Good communication with association residents contributes more to peace and harmony than just about anything else the board does. Especially in large communities, communications and a communications committee should be high priorities.

The communications committee advises and assists the board by, for example, developing a communications plan, setting standards for newsletter and website production, recommending topics or writing articles for the newsletter or moderating a community list serve. This committee might also develop contributor guidelines and publish schedules, update directories, produce a resident handbook or conduct resident surveys. Another important role for the communications committee is setting editorial and advertising policies. For example, policies might address such issues as:

  • What content is acceptable? Will letters to the editor, editorials or opinion pieces be accepted?
  • Who will decide what gets published in each issue—editor, committee, the board?
  • Will the association sell advertising?
  • What types of ads are acceptable?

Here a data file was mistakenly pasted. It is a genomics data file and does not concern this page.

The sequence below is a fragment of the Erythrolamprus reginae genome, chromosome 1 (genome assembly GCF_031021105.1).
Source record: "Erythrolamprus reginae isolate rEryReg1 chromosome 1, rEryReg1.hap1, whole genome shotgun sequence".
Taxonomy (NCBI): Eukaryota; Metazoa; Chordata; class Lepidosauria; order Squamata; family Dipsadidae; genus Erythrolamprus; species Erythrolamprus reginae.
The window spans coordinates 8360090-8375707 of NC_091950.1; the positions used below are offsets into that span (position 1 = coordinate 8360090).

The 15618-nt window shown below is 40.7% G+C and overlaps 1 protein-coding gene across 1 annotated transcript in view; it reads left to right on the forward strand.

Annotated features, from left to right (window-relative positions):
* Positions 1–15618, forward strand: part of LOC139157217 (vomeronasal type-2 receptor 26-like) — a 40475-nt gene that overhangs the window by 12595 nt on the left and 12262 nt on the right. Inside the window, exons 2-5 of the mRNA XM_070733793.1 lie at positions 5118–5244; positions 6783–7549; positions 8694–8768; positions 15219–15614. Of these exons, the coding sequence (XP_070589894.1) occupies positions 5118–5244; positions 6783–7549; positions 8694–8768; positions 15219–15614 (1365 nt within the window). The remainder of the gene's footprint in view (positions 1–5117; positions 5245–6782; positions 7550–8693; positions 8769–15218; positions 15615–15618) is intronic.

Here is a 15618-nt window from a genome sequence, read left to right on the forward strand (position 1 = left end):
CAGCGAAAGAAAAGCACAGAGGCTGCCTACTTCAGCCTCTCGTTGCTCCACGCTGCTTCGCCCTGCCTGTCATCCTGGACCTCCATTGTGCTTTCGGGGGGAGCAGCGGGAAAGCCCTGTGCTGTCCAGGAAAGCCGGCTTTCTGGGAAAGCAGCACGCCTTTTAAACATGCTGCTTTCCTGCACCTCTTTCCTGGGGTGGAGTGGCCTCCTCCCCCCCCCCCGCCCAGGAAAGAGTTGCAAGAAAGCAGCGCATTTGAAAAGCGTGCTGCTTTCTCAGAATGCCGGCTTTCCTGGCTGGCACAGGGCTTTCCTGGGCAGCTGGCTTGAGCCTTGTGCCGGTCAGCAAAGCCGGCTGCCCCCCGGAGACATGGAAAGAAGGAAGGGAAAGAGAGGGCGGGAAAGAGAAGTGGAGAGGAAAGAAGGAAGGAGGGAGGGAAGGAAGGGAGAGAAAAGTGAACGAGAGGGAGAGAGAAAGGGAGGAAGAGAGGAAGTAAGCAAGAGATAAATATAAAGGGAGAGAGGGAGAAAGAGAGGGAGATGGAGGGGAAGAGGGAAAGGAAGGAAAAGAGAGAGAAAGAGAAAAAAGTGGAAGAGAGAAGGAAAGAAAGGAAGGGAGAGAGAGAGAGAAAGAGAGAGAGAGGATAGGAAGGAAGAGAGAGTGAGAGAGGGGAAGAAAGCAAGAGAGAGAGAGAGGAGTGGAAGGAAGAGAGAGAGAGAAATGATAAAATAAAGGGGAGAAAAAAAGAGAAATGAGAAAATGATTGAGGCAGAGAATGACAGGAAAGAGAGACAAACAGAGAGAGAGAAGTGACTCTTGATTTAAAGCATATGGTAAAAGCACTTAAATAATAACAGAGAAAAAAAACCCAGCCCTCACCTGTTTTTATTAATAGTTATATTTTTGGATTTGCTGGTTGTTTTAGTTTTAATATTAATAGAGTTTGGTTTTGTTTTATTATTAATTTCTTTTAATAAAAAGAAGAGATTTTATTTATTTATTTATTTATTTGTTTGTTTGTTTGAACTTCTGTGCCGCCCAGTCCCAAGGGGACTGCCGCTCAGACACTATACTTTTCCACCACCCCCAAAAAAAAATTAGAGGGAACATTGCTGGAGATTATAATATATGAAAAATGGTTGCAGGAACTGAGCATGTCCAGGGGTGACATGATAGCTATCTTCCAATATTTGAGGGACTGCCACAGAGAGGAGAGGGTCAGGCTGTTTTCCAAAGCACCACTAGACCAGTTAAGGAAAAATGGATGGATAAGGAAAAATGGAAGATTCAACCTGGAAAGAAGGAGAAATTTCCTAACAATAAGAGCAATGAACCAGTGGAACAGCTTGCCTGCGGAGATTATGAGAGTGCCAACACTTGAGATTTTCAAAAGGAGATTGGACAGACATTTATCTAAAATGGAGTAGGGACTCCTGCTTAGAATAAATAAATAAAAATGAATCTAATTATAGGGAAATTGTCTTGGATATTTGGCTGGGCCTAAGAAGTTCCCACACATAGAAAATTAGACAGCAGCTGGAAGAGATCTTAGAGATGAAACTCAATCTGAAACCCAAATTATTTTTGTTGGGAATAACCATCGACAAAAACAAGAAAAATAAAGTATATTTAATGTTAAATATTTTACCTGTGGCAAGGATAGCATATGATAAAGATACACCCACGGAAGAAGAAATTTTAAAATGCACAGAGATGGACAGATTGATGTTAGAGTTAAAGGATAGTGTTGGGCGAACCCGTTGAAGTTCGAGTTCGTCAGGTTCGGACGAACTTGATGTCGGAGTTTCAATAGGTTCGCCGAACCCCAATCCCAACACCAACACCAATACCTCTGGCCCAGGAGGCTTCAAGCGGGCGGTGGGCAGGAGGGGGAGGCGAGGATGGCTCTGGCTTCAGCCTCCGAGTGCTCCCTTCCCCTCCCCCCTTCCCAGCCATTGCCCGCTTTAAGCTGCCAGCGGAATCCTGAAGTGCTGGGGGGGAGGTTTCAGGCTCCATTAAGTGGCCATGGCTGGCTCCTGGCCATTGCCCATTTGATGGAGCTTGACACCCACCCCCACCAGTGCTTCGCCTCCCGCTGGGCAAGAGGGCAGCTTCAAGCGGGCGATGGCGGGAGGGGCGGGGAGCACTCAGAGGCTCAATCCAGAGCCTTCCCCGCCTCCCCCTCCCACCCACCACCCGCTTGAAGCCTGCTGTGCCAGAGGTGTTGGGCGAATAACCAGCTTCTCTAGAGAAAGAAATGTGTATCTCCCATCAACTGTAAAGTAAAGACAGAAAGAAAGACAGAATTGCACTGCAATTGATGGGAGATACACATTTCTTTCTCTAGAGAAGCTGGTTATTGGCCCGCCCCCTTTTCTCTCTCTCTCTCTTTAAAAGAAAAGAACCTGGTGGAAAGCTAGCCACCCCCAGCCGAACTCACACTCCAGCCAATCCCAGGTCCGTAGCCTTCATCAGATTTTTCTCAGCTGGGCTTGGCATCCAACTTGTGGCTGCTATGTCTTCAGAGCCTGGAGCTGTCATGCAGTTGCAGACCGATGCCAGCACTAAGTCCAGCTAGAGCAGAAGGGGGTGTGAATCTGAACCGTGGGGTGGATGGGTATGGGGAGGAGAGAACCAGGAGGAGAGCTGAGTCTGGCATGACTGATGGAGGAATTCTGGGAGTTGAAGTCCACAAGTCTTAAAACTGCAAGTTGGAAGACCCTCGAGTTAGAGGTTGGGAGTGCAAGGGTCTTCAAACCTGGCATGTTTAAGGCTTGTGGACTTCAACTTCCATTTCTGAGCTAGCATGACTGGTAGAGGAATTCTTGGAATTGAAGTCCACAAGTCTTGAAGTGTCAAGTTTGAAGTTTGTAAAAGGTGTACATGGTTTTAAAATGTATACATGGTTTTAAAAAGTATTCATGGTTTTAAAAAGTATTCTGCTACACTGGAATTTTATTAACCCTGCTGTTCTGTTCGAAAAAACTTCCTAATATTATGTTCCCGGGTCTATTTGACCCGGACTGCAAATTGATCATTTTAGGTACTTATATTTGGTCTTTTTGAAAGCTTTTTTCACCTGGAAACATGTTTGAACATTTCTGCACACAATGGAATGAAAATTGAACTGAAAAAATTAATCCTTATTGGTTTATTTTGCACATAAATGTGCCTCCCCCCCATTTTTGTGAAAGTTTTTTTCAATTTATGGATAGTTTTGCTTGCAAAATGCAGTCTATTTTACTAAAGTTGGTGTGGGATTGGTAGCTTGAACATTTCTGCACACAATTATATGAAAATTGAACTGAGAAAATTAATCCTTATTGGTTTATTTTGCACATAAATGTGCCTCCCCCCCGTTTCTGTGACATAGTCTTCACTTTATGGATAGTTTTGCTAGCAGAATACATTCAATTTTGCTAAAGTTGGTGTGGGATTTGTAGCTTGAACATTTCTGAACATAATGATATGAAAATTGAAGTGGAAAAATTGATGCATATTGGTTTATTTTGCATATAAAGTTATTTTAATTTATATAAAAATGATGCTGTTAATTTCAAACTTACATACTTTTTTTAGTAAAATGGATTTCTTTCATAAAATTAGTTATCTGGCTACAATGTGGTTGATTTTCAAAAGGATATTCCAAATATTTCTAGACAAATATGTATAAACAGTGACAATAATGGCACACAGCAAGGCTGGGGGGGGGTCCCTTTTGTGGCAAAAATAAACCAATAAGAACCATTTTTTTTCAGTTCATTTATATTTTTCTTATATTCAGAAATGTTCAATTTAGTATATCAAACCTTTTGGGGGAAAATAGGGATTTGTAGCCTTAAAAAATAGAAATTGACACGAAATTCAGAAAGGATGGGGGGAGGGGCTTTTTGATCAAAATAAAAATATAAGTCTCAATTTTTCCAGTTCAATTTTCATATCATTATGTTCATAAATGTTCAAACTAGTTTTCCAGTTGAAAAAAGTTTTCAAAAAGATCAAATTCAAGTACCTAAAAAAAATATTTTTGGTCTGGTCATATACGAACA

This committee should evaluate the best means of communication for the community. Effective channels of communication include association newsletters, websites, blogs, suggestion boxes and calendars of events.

Some associations even produce community news programs to inform their residents. The form the board eventually chooses will depend on the association’s intent, audience and budget. A good vehicle for association communication will have a high cost-to-benefit ratio and will communicate important information.

Many associations use the association newsletter or website (or both) to advertise social events, post meeting notices, welcome newcomers, print local news, list emergency numbers and recognize volunteers. To produce a newsletter or website, the committee must:

1. Define a purpose. What do you want to accomplish—broad understanding, action, education?
2. Select an appropriate format. Will your newsletter be printed or delivered electronically?
3. Make it relevant. Not everything has to be news. Articles explaining why reserves or rules are necessary are just as valuable.
4. Write clearly and design for readability.
5. Edit and proofread carefully.
6. Be professional. Select a quality printer or web designer.
7. Distribute to members.
8. Gather feedback.
9. Evaluate feedback.

Strong communications—whether through a newsletter, website or other means—will build morale, enhance teamwork and inspire community spirit.